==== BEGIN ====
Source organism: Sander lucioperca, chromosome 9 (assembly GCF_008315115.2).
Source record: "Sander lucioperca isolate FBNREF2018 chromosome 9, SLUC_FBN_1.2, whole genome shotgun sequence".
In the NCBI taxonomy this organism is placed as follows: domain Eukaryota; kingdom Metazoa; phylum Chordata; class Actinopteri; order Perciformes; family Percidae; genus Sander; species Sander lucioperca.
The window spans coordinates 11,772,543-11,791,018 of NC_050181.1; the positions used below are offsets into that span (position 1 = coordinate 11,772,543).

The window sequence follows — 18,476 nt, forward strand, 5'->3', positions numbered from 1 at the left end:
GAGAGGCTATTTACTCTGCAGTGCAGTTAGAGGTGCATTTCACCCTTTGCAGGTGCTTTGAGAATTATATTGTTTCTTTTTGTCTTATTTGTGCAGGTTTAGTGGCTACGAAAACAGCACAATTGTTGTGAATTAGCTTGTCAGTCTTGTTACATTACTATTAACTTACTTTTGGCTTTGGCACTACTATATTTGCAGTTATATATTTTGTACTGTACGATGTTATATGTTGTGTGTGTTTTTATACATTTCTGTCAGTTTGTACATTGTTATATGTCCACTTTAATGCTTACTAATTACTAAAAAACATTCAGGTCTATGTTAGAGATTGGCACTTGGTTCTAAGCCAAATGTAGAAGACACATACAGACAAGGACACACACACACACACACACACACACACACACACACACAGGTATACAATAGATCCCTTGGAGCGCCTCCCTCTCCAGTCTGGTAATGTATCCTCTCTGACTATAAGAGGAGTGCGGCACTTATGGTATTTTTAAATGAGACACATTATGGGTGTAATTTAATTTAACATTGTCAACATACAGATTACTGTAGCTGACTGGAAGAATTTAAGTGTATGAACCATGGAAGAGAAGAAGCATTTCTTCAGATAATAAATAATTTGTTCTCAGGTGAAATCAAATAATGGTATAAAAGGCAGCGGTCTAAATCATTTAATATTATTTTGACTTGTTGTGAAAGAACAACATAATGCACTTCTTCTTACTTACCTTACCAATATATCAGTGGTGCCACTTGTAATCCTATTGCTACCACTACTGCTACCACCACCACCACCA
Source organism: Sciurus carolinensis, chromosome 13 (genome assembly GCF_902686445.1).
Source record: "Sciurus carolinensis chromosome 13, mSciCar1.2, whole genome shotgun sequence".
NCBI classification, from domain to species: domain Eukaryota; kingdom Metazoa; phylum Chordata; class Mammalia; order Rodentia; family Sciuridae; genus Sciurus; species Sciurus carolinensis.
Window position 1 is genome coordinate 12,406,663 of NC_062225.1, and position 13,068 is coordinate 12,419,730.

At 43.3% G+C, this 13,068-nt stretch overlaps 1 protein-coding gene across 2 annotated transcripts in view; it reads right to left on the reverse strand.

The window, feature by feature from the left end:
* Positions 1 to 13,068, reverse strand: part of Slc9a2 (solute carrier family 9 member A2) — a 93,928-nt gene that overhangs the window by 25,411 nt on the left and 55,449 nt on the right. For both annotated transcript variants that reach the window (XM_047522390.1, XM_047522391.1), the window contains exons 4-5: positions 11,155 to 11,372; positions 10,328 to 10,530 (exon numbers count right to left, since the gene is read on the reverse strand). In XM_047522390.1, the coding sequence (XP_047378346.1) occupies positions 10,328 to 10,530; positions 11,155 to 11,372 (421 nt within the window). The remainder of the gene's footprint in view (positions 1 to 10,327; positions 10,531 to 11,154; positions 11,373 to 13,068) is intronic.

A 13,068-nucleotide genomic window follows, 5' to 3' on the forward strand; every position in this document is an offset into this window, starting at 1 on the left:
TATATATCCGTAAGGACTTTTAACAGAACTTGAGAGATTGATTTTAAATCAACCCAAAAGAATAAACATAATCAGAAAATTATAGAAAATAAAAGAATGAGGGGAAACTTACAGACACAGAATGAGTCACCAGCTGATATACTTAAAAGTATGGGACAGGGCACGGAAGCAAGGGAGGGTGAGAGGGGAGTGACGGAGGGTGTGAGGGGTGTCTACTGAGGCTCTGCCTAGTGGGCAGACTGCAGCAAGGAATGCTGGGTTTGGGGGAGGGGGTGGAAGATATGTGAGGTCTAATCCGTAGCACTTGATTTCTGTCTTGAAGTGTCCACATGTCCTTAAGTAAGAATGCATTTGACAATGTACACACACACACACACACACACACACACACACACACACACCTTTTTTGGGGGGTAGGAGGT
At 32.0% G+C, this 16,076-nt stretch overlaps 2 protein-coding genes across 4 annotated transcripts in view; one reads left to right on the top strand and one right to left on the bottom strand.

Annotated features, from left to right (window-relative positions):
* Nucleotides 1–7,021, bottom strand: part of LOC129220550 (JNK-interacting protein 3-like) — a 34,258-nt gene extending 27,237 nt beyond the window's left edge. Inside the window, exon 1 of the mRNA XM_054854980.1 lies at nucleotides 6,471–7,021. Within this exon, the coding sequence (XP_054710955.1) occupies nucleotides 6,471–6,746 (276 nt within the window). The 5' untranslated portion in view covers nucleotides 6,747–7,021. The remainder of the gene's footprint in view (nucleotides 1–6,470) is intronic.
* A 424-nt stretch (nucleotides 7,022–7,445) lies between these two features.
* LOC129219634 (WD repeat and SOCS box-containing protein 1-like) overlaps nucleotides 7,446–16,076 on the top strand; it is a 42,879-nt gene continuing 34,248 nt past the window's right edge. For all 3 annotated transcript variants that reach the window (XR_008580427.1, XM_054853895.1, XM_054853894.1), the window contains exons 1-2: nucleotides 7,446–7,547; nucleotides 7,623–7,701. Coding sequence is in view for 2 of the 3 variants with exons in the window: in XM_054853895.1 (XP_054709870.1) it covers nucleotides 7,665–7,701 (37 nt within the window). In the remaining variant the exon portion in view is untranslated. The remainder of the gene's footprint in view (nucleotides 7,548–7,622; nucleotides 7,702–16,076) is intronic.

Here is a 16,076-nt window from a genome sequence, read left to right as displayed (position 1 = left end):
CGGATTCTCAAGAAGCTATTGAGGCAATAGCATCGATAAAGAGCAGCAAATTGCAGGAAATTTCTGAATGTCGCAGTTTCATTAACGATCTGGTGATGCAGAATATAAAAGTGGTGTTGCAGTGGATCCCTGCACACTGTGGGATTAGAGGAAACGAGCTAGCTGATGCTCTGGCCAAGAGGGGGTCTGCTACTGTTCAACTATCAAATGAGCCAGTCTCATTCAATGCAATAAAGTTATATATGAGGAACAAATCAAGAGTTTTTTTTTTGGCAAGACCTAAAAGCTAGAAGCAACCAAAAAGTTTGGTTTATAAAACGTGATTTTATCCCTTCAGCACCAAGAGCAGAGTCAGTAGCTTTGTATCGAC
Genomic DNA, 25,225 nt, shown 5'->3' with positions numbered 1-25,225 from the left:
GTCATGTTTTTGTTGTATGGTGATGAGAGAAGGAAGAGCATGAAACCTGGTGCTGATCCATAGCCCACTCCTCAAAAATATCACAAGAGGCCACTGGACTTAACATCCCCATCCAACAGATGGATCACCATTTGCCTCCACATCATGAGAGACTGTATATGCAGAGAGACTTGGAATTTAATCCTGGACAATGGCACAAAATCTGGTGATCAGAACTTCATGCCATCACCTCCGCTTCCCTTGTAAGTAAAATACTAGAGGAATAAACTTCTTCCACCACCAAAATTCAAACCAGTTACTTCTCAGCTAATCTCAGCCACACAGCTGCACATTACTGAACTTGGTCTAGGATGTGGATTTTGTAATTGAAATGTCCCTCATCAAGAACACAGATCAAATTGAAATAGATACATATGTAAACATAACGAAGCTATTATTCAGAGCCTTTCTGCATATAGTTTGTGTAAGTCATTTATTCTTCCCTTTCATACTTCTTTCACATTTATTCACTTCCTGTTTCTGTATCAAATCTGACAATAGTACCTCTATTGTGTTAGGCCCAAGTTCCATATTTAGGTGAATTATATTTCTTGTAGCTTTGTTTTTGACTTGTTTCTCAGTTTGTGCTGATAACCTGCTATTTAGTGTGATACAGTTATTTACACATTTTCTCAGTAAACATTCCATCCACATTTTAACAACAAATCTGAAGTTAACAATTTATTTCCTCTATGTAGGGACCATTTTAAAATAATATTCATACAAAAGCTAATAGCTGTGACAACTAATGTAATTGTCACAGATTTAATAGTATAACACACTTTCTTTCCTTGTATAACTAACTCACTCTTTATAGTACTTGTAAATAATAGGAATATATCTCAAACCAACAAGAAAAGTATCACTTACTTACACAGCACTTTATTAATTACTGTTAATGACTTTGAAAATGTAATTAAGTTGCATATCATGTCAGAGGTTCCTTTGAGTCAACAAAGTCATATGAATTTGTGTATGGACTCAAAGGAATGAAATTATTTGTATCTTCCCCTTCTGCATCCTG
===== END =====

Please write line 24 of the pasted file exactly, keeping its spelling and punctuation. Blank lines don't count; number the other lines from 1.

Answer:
GTCATGTTTTTGTTGTATGGTGATGAGAGAAGGAAGAGCATGAAACCTGGTGCTGATCCATAGCCCACTCCTCAAAAATATCACAAGAGGCCACTGGACTTAACATCCCCATCCAACAGATGGATCACCATTTGCCTCCACATCATGAGAGACTGTATATGCAGAGAGACTTGGAATTTAATCCTGGACAATGGCACAAAATCTGGTGATCAGAACTTCATGCCATCACCTCCGCTTCCCTTGTAAGTAAAATACTAGAGGAATAAACTTCTTCCACCACCAAAATTCAAACCAGTTACTTCTCAGCTAATCTCAGCCACACAGCTGCACATTACTGAACTTGGTCTAGGATGTGGATTTTGTAATTGAAATGTCCCTCATCAAGAACACAGATCAAATTGAAATAGATACATATGTAAACATAACGAAGCTATTATTCAGAGCCTTTCTGCATATAGTTTGTGTAAGTCATTTATTCTTCCCTTTCATACTTCTTTCACATTTATTCACTTCCTGTTTCTGTATCAAATCTGACAATAGTACCTCTATTGTGTTAGGCCCAAGTTCCATATTTAGGTGAATTATATTTCTTGTAGCTTTGTTTTTGACTTGTTTCTCAGTTTGTGCTGATAACCTGCTATTTAGTGTGATACAGTTATTTACACATTTTCTCAGTAAACATTCCATCCACATTTTAACAACAAATCTGAAGTTAACAATTTATTTCCTCTATGTAGGGACCATTTTAAAATAATATTCATACAAAAGCTAATAGCTGTGACAACTAATGTAATTGTCACAGATTTAATAGTATAACACACTTTCTTTCCTTGTATAACTAACTCACTCTTTATAGTACTTGTAAATAATAGGAATATATCTCAAACCAACAAGAAAAGTATCACTTACTTACACAGCACTTTATTAATTACTGTTAATGACTTTGAAAATGTAATTAAGTTGCATATCATGTCAGAGGTTCCTTTGAGTCAACAAAGTCATATGAATTTGTGTATGGACTCAAAGGAATGAAATTATTTGTATCTTCCCCTTCTGCATCCTG